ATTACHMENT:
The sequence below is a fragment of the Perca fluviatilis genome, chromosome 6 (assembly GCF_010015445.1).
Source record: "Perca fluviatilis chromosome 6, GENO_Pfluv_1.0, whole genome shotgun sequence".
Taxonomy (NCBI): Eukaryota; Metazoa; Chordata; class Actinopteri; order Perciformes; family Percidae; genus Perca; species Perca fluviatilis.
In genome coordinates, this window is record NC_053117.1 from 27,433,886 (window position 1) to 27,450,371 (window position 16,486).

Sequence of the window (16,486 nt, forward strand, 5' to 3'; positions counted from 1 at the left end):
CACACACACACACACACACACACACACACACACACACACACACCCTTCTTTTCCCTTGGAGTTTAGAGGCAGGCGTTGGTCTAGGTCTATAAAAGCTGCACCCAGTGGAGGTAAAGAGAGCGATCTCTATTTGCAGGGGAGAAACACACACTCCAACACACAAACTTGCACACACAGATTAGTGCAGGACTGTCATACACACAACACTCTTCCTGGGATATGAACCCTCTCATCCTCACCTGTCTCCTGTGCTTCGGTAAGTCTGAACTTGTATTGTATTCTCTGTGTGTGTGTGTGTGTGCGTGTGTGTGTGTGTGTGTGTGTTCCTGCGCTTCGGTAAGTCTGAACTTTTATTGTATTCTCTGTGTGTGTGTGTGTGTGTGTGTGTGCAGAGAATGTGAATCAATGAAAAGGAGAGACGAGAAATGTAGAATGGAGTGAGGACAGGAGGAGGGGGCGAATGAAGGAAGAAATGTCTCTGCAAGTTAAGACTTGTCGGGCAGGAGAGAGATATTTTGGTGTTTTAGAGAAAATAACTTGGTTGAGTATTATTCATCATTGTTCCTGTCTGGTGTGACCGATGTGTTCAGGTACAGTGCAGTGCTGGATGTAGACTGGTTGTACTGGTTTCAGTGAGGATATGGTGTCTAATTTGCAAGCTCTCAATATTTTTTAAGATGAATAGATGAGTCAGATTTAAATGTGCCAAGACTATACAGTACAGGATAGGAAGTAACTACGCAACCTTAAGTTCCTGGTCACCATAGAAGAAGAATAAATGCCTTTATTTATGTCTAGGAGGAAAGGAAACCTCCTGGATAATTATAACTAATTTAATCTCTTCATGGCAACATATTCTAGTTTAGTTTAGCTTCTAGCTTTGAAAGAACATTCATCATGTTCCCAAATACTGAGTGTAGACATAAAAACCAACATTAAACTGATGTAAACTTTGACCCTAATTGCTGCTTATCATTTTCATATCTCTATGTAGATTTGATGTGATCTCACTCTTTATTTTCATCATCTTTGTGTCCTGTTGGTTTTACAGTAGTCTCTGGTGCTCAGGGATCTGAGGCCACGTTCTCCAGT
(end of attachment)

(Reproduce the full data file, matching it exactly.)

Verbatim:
The sequence below is a fragment of the Perca fluviatilis genome, chromosome 6 (assembly GCF_010015445.1).
Source record: "Perca fluviatilis chromosome 6, GENO_Pfluv_1.0, whole genome shotgun sequence".
Taxonomy (NCBI): Eukaryota; Metazoa; Chordata; class Actinopteri; order Perciformes; family Percidae; genus Perca; species Perca fluviatilis.
In genome coordinates, this window is record NC_053117.1 from 27,433,886 (window position 1) to 27,450,371 (window position 16,486).

Sequence of the window (16,486 nt, forward strand, 5' to 3'; positions counted from 1 at the left end):
CACACACACACACACACACACACACACACACACACACACACACCCTTCTTTTCCCTTGGAGTTTAGAGGCAGGCGTTGGTCTAGGTCTATAAAAGCTGCACCCAGTGGAGGTAAAGAGAGCGATCTCTATTTGCAGGGGAGAAACACACACTCCAACACACAAACTTGCACACACAGATTAGTGCAGGACTGTCATACACACAACACTCTTCCTGGGATATGAACCCTCTCATCCTCACCTGTCTCCTGTGCTTCGGTAAGTCTGAACTTGTATTGTATTCTCTGTGTGTGTGTGTGTGTGCGTGTGTGTGTGTGTGTGTGTGTTCCTGCGCTTCGGTAAGTCTGAACTTTTATTGTATTCTCTGTGTGTGTGTGTGTGTGTGTGTGTGCAGAGAATGTGAATCAATGAAAAGGAGAGACGAGAAATGTAGAATGGAGTGAGGACAGGAGGAGGGGGCGAATGAAGGAAGAAATGTCTCTGCAAGTTAAGACTTGTCGGGCAGGAGAGAGATATTTTGGTGTTTTAGAGAAAATAACTTGGTTGAGTATTATTCATCATTGTTCCTGTCTGGTGTGACCGATGTGTTCAGGTACAGTGCAGTGCTGGATGTAGACTGGTTGTACTGGTTTCAGTGAGGATATGGTGTCTAATTTGCAAGCTCTCAATATTTTTTAAGATGAATAGATGAGTCAGATTTAAATGTGCCAAGACTATACAGTACAGGATAGGAAGTAACTACGCAACCTTAAGTTCCTGGTCACCATAGAAGAAGAATAAATGCCTTTATTTATGTCTAGGAGGAAAGGAAACCTCCTGGATAATTATAACTAATTTAATCTCTTCATGGCAACATATTCTAGTTTAGTTTAGCTTCTAGCTTTGAAAGAACATTCATCATGTTCCCAAATACTGAGTGTAGACATAAAAACCAACATTAAACTGATGTAAACTTTGACCCTAATTGCTGCTTATCATTTTCATATCTCTATGTAGATTTGATGTGATCTCACTCTTTATTTTCATCATCTTTGTGTCCTGTTGGTTTTACAGTAGTCTCTGGTGCTCAGGGATCTGAGGCCACGTTCTCCAGT